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CRA / Government of Canada

A trust holding a GIC must file an annual trust return under expanded reporting rules, confirmed a CRA official at the STEP Canada national conference in Toronto on Tuesday.

Trusts that hold assets with a combined fair market value of less than $50,000 throughout a year are generally exempt from annual filing requirements under new requirements for trusts in 2023 and beyond.

However, the filing exemption is restricted to trusts holding only certain assets, including money; listed securities; debt obligations that pay interest on a debt issued or guaranteed (other than by CDIC insurance) by the federal government; and interest-paying debt issued by a provincial or municipal government.

A debt obligation issued by a Canadian bank or trust company is not included in the exemption, said Marina Panourgias, a manager in the income tax rulings directorate of the CRA, in response to a question posed during the STEP conference.

Further, the CRA does not view a GIC as “money,” a term that is otherwise undefined in the Income Tax Act (ITA).

“Overall, we’ve concluded that a GIC issued by a Canadian bank or trust company does not meet the description of any of the assets listed” under the ITA’s exemption provision, Panourgias said.  “So, if a trust holds such a GIC, then it would not be a trust described in that [relieving] provision.”

At last year’s STEP Canada conference, Panourgias said the CRA would not consider collectible gold or silver coins or bars, which are sometimes used to settle a trust when it’s established, to be “money” for the purposes of qualifying for the trust reporting exemption.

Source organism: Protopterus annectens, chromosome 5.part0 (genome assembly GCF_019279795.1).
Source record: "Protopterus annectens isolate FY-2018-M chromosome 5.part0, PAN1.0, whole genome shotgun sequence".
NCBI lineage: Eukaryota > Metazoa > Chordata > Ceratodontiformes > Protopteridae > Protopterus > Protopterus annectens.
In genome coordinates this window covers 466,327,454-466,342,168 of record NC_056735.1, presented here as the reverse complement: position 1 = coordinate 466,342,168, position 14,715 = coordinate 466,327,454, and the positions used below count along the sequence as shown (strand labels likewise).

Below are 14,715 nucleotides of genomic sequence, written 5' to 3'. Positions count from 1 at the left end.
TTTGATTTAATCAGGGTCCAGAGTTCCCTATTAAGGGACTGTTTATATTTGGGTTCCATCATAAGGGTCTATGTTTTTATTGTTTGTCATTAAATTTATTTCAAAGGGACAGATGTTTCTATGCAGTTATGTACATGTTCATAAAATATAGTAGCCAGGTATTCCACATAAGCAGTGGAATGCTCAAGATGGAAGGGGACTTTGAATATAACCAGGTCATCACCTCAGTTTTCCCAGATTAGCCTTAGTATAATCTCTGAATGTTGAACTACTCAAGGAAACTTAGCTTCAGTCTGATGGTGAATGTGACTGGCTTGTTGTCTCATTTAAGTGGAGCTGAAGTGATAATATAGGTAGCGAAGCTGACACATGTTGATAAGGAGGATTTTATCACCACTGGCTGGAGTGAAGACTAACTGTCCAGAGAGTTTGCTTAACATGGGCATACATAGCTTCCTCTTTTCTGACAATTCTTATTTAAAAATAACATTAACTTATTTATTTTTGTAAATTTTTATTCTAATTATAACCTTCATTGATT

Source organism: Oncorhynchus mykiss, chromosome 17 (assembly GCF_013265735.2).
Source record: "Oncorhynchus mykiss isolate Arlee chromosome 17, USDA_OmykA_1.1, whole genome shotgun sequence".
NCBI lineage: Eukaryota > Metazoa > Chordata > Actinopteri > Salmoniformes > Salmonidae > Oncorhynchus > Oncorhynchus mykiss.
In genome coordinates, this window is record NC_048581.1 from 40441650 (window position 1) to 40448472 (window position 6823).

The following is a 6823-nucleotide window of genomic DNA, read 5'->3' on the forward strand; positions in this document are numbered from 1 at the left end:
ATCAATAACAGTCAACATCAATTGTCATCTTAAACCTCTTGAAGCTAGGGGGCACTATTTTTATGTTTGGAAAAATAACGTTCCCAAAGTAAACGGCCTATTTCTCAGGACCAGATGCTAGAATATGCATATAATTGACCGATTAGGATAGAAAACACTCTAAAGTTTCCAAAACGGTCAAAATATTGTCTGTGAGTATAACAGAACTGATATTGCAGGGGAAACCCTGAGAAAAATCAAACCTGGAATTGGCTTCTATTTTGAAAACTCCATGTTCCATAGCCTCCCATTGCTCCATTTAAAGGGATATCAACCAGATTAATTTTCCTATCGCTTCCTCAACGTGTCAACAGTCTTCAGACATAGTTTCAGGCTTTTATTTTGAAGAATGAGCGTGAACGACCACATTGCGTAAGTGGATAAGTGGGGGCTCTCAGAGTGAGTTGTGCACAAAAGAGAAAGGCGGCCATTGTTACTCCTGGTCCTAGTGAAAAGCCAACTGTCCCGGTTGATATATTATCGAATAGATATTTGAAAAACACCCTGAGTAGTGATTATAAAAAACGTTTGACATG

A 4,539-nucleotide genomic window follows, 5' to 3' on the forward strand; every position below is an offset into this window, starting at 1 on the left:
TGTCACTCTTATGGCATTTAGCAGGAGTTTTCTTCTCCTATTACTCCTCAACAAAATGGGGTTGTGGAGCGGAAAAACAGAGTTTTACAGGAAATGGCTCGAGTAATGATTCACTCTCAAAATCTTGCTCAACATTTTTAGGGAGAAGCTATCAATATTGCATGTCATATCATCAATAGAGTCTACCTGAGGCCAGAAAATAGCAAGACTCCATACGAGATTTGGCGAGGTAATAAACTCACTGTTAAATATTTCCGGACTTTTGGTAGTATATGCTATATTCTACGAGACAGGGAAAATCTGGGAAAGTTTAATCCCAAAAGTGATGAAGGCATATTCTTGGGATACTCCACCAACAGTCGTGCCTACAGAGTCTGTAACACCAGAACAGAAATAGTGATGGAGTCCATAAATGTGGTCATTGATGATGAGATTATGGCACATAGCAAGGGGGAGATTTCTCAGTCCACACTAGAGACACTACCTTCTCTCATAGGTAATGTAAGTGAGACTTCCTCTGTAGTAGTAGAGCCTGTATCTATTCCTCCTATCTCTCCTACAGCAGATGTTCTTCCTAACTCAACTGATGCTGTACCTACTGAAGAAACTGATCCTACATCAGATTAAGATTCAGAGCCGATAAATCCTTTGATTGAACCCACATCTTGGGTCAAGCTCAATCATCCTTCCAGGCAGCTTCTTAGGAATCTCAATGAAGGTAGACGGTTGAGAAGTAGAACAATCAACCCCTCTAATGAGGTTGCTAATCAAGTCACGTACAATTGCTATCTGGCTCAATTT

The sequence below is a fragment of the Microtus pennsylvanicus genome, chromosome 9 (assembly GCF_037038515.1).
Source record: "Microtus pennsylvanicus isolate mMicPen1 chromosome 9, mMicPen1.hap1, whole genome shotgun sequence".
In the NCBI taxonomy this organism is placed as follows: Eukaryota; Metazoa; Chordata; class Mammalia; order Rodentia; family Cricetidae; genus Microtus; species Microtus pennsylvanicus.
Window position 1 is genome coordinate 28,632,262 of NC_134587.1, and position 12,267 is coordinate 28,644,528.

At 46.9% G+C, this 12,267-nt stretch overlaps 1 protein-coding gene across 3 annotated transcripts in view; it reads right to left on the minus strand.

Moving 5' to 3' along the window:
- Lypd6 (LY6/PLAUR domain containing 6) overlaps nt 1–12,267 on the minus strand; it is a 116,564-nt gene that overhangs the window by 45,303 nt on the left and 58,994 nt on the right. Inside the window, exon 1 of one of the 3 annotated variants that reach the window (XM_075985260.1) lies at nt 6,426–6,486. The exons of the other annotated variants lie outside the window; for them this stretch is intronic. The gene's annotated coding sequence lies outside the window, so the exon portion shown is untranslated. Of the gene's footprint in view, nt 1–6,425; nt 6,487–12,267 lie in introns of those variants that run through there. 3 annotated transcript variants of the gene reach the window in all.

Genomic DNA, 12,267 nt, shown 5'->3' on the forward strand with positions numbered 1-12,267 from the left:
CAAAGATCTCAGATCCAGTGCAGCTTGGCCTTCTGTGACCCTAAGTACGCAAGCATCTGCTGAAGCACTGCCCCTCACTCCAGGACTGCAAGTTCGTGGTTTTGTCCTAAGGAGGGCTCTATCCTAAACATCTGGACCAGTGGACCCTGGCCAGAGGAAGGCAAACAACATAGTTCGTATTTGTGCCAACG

“These assets would generally not serve as a medium of exchange in a financial transaction in the same way that Canadian dollars would, for example,” Panourgias said.

Panourgias also confirmed at the 2023 conference that if a trust held a dividend receivable, it would not be eligible for the reporting exception either.

In 2022, the federal government passed expanded trust reporting rules as part of its broader effort to combat “aggressive tax avoidance, tax evasion, money laundering and other criminal activities.” The new rules are effective for trusts with year-ends on Dec. 31, 2023, and after.

Trustees affected by the new rules must file a T3 trust return along with a new Schedule 15 beneficial information return by the filing deadline, which is 90 days after the trust’s year-end. Trustees must also report information such as the names, addresses and social insurance numbers of beneficiaries and other parties connected to a trust.

The expanded reporting rules extend to bare trusts, which are trusts in which a trustee’s only duty is to transfer property to a beneficiary on demand.

On March 28, the CRA announced that trustees of bare trusts would not have to file a trust return or Schedule 15 for 2023 unless the CRA makes a direct request. The announcement came days before the April 2 deadline for the filing of 2023 trust returns.